Insider attacks are rare, but not uncommon. It is difficult to know when or why such attacks occur within a supply system as this entirely depends on the individual who has initiated the attack.
Financial gain or government initiatives are usually the most common reasons for such events to occur.
For government institutions, it’s important to conduct strict background checks on employees and their motivations. Tracking employee online movements will help to determine if certain malicious attacks have been initiated internally.
User error can be as simple as clicking on the wrong link within an email initiating a phishing or other such cyber-attack. Training and guidance on how to respond to such risks are hugely important for company security.
5. Missing encryption:
Through encryption, companies aim to secure their data from one network to another. Mutual trust is between suppliers, institutions, and their end-users. Poor encryption software and the use of open-source software has led to a huge network of potential threat areas that hackers and cybercriminals can use.
To avoid this, software needs to be encrypted strongly from one end to another so that the information may not be leaked.
How to protect yourself from Supply Chain Attacks:
As we have seen, the access points used by cybercriminals and hackers to gain entry into a supply chain varies greatly.
Sophisticated and far-reaching lateral attacks are of huge concern to security experts, as a single point of access can reproduce countless times upon the supply chain.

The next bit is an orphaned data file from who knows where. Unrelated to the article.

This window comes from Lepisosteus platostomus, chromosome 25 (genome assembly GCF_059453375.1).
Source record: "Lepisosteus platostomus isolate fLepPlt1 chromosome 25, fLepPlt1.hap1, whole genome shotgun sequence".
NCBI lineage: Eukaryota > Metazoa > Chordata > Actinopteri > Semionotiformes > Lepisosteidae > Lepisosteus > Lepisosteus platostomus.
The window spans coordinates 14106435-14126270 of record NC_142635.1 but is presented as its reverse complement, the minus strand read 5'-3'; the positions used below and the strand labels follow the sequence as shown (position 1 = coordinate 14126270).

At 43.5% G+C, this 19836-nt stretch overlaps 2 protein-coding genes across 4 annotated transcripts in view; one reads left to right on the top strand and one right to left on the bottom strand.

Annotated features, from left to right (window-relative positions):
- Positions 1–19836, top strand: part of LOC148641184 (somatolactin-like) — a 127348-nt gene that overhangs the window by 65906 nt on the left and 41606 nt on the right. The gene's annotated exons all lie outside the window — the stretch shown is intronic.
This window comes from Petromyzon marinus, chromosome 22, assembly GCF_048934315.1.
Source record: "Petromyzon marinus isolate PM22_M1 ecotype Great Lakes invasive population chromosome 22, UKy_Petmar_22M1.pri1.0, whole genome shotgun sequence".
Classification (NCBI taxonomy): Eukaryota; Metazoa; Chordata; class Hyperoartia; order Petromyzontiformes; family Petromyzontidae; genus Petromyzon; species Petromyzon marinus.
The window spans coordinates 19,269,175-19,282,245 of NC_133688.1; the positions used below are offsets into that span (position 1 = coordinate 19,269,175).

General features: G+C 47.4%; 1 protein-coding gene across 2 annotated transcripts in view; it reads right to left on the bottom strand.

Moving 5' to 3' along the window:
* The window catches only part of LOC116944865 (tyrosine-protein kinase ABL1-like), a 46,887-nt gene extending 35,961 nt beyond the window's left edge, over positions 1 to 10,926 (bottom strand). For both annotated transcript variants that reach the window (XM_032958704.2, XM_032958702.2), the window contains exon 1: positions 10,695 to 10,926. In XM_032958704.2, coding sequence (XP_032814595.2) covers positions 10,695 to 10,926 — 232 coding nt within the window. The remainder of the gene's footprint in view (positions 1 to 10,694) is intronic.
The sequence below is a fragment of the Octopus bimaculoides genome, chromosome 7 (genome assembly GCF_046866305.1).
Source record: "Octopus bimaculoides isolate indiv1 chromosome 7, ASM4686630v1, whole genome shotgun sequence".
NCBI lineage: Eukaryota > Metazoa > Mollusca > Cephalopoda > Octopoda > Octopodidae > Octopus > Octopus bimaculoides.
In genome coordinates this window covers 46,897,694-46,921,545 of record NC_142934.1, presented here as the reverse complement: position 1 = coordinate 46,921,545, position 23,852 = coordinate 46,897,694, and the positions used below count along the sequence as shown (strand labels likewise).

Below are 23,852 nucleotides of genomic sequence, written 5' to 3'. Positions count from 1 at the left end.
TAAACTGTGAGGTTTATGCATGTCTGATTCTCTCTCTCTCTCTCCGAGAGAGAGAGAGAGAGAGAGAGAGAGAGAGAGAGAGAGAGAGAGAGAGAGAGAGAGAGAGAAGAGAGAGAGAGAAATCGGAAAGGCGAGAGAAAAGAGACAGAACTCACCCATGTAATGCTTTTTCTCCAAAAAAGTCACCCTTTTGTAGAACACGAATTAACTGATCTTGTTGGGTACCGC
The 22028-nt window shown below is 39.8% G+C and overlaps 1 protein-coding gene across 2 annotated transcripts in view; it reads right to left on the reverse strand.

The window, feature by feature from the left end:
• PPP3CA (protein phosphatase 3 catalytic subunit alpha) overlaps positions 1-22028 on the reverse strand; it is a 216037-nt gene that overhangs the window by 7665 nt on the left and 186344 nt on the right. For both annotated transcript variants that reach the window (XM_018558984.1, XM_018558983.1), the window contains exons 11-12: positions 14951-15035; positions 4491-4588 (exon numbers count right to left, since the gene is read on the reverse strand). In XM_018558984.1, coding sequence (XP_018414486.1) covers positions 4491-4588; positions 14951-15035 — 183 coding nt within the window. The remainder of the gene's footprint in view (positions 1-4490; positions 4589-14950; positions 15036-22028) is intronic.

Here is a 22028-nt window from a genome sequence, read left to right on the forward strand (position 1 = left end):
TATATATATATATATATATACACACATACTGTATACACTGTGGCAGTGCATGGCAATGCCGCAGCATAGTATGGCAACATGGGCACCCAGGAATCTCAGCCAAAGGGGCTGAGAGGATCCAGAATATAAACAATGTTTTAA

It is difficult to monitor all aspects of your supply chain, especially for larger corporations and institutions, however, there are several best practices that your institutions can follow to help prevent such attacks from occurring.
Vet third-party suppliers - If you are using third-party suppliers’ vet their systems and the subcontractors that they may employ. It’s important to restrict access until you are happy with their security protocols and that their guidelines are in line with yours regarding security and access.
Conduct regular security and information audits - Attackers typically want data from your institutions, by knowing where and how it is stored you can better protect your data.
Security validation audits such as Celerity’s Cyber Threat Insight Service allow companies to know and understand where potential vulnerabilities are within their system on an ongoing basis. By conducting real-world simulated cyber-attacks across your system, gaps in your security can be identified and remediated before cybercriminals can exploit them.
Employee training and threat analysis - One of the simplest and most proactive methods for supply chain threat analysis is training and education of employees. If employees notice suspicious activity and know how to respond to it, it is possible to contain potential attacks before they go any further. Professional and regular insights are a great method to reduce cyber threats within your company.
Early Threat Detection - Detecting a potential threat is critical to reducing the time to remediate and the amount of damage a hacker or malicious insider threat could cause in your systems. Implementing a SIEM solution provides full visibility of your networks traffic and can flag any abnormal and or potential threats for immediate action. Better yet, a Managed SIEM can offload the resource and skills needed to manage this solution, allowing your IT team to focus on core objectives.
As organisations continue to strengthen and improve their cybersecurity, hackers and criminals will look for backdoor access through the supply chain network. These attacks are likely to continue to rise, so institutions need to take a proactive approach to mitigate these risks.